For the third time in a row, I have attended Afrolution Festival in Berlin, and each time has been memorable in its own way. Join me as I reminisce on the moments that stood out to me from this year’s edition of the festival, which took place on June 23-26. Also, scroll down to enjoy the photos I took with and of some of my favorite people.
Afrolution Festival is an annual event organized by Each One Teach One, a black-led organization dedicated to the empowerment of people of African descent in Berlin. The festival is held in Berlin’s African quarters, a place redolent of Germany’s colonial legacies but that is now being reclaimed thanks to the efforts of grassroots organizations. This year, the festival was themed Planetary [Vulner]abilities African/Diasporic World-making and examined the challenges faced by black worlds, as well as possibilities for survival. It featured thinkers from the continent and the diaspora, as well as local intellectuals, artists, and activists.
Most of the sessions were free and open to the public so they were usually well-attended by members of the community, including families with children. Some of my fondest memories are of infants babbling while panelists debated complex ideas about the black experience. Afrolution is different from other festivals in this respect. It unites artists, academics, and activists at a time when disciplines are talking less and less to each other and welcomes the public to be a part of the conversation. This speaks to the guiding philosophy of the festival show-runner Nadja Ofuatey-Alazard who brings her community organizing skills to the curation of the festival.
There were a number of standout panels. Tsitsi Dangarembga talked about what it was like living in Berlin in the ‘90s and gave us deep insights into the personal stories that inspired her classic novel Nervous Conditions. Ato Quayson gave a keynote on the disposability of black life. South African feminist scholar Pumla Dineo Gqola was brilliant in a panel with Fania Noel, Emilia Roig, and Tifanny Florvil on Afrofeminism. Warsan Shire stopped by via zoom to read from her debut poetry collection, recently translated in German. Kenyan Biologist Modecai Ogada talked about his groundbreaking book The Big Conservation Lie. The British-German novelist Sharon Dodua Otoo talked about how writing in German as an English speaker enabled her to experiment with language. One of my favorite panels featured the curator of Berlin Biennale Franco-Algerian artist Kader Attia, Senegalese economist Felwine Sarr and South African feminist scholar Pumla Gqola. They talked at length about the utopian impulse in rethinking practices of knowledge making. I had a great session with Abdourahman Waberi about his autobiographical novel on overcoming the stigma of disability. The final event was an electrifying performance by Lagos-based dance troupe Q Dance Company. They took us to the ancestral plane and back, no jokes! In one of the closing sessions on Sunday, Nigerian choreographer Onikeku Qudus, Burkinabe artist Odile Sankara, and the Martiniquan author of Decolonial Ecologies Malcom Ferdinand debated various aspects of African spirituality. It was a hot few days, so I was particularly thankful to Tapiwa Guzha for all the delicious ice cream made with his unique recipe of African herbs, spices, and condiments. Yum!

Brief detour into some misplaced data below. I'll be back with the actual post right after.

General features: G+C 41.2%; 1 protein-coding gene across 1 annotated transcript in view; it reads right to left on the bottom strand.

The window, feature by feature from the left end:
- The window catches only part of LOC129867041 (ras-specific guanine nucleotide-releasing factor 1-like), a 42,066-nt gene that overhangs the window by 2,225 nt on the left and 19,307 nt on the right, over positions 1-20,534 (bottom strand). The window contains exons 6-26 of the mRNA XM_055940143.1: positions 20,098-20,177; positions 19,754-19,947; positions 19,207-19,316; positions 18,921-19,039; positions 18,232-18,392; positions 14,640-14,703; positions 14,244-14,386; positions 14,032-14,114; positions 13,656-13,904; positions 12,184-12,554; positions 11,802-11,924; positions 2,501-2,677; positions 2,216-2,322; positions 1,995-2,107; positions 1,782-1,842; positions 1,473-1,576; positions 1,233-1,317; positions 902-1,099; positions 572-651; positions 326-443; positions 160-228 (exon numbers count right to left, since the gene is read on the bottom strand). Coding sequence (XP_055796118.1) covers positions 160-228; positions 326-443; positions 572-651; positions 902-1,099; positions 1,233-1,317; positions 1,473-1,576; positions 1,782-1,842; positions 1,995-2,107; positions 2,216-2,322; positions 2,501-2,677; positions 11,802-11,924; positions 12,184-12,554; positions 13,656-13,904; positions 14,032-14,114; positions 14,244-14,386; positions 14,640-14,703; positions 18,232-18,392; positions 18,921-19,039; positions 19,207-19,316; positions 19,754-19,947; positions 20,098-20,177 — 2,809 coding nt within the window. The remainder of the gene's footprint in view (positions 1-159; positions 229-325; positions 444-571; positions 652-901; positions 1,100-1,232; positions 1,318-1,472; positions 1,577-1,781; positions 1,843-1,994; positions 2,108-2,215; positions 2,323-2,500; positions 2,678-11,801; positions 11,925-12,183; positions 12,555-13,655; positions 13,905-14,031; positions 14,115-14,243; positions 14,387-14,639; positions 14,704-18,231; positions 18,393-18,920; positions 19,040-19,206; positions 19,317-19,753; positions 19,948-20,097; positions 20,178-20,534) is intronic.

Afrolution Festival is a magical space where black life and thought is visible, legible, and enjoyable according to modes of thinking that unapologetically center the black experience. Kudos to Nadja Ofuatey-Alazard and her team of dedicated staff for holding space for blackness, decolonial knowledge making, of joy, of a productive critique, of worship, of self-care, of dance, and affirming fellowship within Berlin.
For three days, thinkers and community members sat side by side, tracing different but interconnecting tributaries of knowledge and experiences. Against Berlin’s racist structures where black people still struggle to be legible, this festival has made a space where blackness is seen and heard and centered in historical thinking and futuristic imagination.
I felt whole. I felt inspired. I felt the rush of excitement from encountering new ideas. Even as I sat in fellowship with all the many different kinds of blacknesses in the room, I also found portals into ancestral realms.
What a treat!